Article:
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    A History of Sussex

    £19.99
    Combining sound academic research with a genuine talent for writing, this superb new book tells the story of Sussex from ancient times to the present day, exploring interesting themes along the way.
    ISBN: 9781859362327
    AuthorPhilip Payton
    Pub Date20/09/2017
    BindingPaperback
    Pages320
    Availability: In Stock

    Philip Payton's history of the great county of Sussex is a masterly piece of work. Combining sound academic research with a genuine talent for writing, this superb new book tells the story of Sussex from ancient times to the present day, exploring some very interesting themes along the way. "In writing this book I have been struck by just how much Sussex history is `invasion' and fear of invasion. From those early hunter-gatherers to twenty-fi rstcentury migrants, such `invasions' have often been enriching. But there have also been invasions on the grand scale, bringing death and destruction and sometimes wholesale upheavals in governance, religion and culture. Which brings us to another strong theme: violence. Civil confl ict, again detectable from earliest times, has been a regular feature of Sussex life, and the Civil War itself had a particular and vivid Sussex dimension. Most astonishing of all, perhaps, is the violence endemic in the Sussex countryside in the eighteenth and nineteenth centuries - encompassing smuggling, mutinies, riots, and protests - an aspect of the county's past that has almost disappeared from popular memory."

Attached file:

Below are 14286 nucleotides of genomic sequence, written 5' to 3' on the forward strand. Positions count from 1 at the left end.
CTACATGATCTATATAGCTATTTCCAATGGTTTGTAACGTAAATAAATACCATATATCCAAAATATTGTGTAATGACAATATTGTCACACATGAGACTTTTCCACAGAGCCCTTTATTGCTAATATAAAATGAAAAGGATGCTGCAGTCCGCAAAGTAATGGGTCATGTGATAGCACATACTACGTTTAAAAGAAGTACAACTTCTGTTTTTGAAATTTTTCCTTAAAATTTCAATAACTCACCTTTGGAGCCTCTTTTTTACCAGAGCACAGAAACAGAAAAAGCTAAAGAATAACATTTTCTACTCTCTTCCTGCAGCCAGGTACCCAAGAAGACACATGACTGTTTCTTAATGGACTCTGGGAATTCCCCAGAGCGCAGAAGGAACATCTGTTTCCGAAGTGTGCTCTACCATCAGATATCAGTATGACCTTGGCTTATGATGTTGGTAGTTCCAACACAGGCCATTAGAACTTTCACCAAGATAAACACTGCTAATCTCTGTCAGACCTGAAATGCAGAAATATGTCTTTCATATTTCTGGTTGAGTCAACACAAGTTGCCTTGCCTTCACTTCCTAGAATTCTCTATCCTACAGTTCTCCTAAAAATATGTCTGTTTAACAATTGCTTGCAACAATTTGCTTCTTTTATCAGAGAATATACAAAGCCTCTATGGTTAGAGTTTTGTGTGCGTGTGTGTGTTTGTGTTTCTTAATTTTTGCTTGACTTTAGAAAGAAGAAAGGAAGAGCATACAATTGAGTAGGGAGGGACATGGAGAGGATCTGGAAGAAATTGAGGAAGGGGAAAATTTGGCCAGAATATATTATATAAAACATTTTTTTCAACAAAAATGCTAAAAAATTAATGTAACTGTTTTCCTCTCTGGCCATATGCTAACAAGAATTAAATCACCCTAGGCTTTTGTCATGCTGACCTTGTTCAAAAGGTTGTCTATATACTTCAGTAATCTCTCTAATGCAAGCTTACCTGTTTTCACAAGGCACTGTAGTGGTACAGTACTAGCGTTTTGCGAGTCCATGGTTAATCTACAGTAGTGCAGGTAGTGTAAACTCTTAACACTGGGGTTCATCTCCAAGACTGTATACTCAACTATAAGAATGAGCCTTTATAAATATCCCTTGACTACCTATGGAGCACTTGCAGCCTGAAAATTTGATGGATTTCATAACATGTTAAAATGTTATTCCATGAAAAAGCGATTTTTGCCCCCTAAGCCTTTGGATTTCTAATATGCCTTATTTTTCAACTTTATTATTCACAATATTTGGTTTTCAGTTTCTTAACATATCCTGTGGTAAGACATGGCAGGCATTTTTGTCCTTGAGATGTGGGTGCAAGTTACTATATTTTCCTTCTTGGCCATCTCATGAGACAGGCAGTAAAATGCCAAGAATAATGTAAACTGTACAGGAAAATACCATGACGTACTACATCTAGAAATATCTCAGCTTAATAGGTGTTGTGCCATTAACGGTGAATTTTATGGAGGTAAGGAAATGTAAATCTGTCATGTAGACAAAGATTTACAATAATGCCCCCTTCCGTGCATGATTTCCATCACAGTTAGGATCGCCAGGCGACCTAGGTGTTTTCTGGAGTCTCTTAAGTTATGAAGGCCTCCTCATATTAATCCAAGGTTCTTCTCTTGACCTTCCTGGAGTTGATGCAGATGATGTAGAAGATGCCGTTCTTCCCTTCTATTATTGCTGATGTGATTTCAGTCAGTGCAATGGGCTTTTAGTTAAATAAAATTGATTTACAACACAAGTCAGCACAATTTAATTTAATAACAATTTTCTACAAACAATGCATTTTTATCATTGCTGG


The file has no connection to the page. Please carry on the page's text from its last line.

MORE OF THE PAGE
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    Philip Payton's history of the great county of Sussex is a masterly piece of work. Combining sound academic research with a genuine talent for writing, this superb new book tells the story of Sussex from ancient times to the present day, exploring some very interesting themes along the way. "In writing this book I have been struck by just how much Sussex history is `invasion' and fear of invasion. From those early hunter-gatherers to twenty-fi rstcentury migrants, such `invasions' have often been enriching. But there have also been invasions on the grand scale, bringing death and destruction and sometimes wholesale upheavals in governance, religion and culture. Which brings us to another strong theme: violence. Civil confl ict, again detectable from earliest times, has been a regular feature of Sussex life, and the Civil War itself had a particular and vivid Sussex dimension. Most astonishing of all, perhaps, is the violence endemic in the Sussex countryside in the eighteenth and nineteenth centuries - encompassing smuggling, mutinies, riots, and protests - an aspect of the county's past that has almost disappeared from popular memory."